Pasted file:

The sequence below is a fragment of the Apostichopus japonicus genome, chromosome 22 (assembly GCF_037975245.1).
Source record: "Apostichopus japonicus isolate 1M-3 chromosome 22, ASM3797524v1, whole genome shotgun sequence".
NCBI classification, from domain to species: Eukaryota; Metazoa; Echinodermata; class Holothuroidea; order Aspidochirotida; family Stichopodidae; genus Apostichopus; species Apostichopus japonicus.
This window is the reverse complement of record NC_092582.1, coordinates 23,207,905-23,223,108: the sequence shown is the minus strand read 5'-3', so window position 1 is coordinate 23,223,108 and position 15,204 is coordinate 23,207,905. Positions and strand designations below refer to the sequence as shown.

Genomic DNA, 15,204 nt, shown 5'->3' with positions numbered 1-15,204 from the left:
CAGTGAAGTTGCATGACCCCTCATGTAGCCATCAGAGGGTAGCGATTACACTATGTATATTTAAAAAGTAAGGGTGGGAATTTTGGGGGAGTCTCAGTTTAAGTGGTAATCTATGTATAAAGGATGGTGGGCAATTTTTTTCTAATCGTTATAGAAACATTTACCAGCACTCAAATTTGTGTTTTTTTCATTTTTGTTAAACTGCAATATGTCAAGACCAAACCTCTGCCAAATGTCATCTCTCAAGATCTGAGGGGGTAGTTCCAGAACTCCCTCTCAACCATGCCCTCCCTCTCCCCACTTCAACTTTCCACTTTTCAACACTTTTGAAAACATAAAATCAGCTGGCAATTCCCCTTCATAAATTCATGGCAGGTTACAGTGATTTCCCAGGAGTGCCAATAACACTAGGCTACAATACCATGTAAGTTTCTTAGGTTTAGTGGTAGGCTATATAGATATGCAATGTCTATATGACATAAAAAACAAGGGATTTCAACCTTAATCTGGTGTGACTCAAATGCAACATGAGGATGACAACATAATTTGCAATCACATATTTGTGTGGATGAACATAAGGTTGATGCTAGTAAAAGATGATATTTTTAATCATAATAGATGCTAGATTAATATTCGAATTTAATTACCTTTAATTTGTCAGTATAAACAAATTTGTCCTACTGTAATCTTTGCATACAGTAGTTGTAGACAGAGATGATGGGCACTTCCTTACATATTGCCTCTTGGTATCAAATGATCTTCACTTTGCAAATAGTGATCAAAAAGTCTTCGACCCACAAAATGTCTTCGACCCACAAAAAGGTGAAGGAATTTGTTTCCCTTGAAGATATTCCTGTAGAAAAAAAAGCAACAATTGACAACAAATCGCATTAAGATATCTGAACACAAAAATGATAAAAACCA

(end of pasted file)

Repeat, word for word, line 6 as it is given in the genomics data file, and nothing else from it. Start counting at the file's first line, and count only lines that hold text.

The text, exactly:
CAGTGAAGTTGCATGACCCCTCATGTAGCCATCAGAGGGTAGCGATTACACTATGTATATTTAAAAAGTAAGGGTGGGAATTTTGGGGGAGTCTCAGTTTAAGTGGTAATCTATGTATAAAGGATGGTGGGCAATTTTTTTCTAATCGTTATAGAAACATTTACCAGCACTCAAATTTGTGTTTTTTTCATTTTTGTTAAACTGCAATATGTCAAGACCAAACCTCTGCCAAATGTCATCTCTCAAGATCTGAGGGGGTAGTTCCAGAACTCCCTCTCAACCATGCCCTCCCTCTCCCCACTTCAACTTTCCACTTTTCAACACTTTTGAAAACATAAAATCAGCTGGCAATTCCCCTTCATAAATTCATGGCAGGTTACAGTGATTTCCCAGGAGTGCCAATAACACTAGGCTACAATACCATGTAAGTTTCTTAGGTTTAGTGGTAGGCTATATAGATATGCAATGTCTATATGACATAAAAAACAAGGGATTTCAACCTTAATCTGGTGTGACTCAAATGCAACATGAGGATGACAACATAATTTGCAATCACATATTTGTGTGGATGAACATAAGGTTGATGCTAGTAAAAGATGATATTTTTAATCATAATAGATGCTAGATTAATATTCGAATTTAATTACCTTTAATTTGTCAGTATAAACAAATTTGTCCTACTGTAATCTTTGCATACAGTAGTTGTAGACAGAGATGATGGGCACTTCCTTACATATTGCCTCTTGGTATCAAATGATCTTCACTTTGCAAATAGTGATCAAAAAGTCTTCGACCCACAAAATGTCTTCGACCCACAAAAAGGTGAAGGAATTTGTTTCCCTTGAAGATATTCCTGTAGAAAAAAAAGCAACAATTGACAACAAATCGCATTAAGATATCTGAACACAAAAATGATAAAAACCA